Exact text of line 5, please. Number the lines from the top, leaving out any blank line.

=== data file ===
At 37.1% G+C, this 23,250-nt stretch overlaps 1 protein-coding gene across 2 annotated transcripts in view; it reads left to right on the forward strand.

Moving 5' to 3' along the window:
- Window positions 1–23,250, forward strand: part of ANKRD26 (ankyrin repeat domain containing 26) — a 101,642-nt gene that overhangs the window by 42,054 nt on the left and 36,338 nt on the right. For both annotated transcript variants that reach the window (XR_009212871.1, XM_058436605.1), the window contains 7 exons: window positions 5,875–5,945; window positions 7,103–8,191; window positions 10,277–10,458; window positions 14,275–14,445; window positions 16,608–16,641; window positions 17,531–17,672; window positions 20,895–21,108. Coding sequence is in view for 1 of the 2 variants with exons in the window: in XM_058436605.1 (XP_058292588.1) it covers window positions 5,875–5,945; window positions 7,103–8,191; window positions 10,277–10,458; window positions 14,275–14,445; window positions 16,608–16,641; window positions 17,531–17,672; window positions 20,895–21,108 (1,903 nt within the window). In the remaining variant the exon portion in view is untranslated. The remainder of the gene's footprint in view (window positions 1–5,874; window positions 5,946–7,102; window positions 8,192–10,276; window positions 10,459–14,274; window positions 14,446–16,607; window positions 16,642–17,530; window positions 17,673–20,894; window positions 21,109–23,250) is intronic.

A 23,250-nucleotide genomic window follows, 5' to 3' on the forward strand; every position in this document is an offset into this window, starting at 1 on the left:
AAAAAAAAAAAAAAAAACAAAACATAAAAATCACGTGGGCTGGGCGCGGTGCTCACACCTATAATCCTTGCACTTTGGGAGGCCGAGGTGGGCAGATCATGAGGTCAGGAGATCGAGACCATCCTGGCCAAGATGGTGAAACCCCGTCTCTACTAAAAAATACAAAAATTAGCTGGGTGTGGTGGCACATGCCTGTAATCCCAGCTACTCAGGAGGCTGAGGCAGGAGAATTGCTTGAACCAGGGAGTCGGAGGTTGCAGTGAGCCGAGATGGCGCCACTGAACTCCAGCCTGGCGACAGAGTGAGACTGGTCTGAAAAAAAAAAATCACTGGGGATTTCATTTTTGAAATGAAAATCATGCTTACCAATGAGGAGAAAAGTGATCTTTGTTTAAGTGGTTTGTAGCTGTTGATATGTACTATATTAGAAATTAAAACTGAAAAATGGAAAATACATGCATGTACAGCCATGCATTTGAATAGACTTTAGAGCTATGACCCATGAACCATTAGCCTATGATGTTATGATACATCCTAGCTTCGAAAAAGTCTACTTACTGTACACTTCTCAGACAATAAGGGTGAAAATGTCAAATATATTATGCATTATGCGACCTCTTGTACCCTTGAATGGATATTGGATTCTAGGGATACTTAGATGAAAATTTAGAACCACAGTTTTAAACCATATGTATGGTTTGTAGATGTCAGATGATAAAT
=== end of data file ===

AAAAAAAAAAAAAAAAACAAAACATAAAAATCACGTGGGCTGGGCGCGGTGCTCACACCTATAATCCTTGCACTTTGGGAGGCCGAGGTGGGCAGATCATGAGGTCAGGAGATCGAGACCATCCTGGCCAAGATGGTGAAACCCCGTCTCTACTAAAAAATACAAAAATTAGCTGGGTGTGGTGGCACATGCCTGTAATCCCAGCTACTCAGGAGGCTGAGGCAGGAGAATTGCTTGAACCAGGGAGTCGGAGGTTGCAGTGAGCCGAGATGGCGCCACTGAACTCCAGCCTGGCGACAGAGTGAGACTGGTCTGAAAAAAAAAAATCACTGGGGATTTCATTTTTGAAATGAAAATCATGCTTACCAATGAGGAGAAAAGTGATCTTTGTTTAAGTGGTTTGTAGCTGTTGATATGTACTATATTAGAAATTAAAACTGAAAAATGGAAAATACATGCATGTACAGCCATGCATTTGAATAGACTTTAGAGCTATGACCCATGAACCATTAGCCTATGATGTTATGATACATCCTAGCTTCGAAAAAGTCTACTTACTGTACACTTCTCAGACAATAAGGGTGAAAATGTCAAATATATTATGCATTATGCGACCTCTTGTACCCTTGAATGGATATTGGATTCTAGGGATACTTAGATGAAAATTTAGAACCACAGTTTTAAACCATATGTATGGTTTGTAGATGTCAGATGATAAAT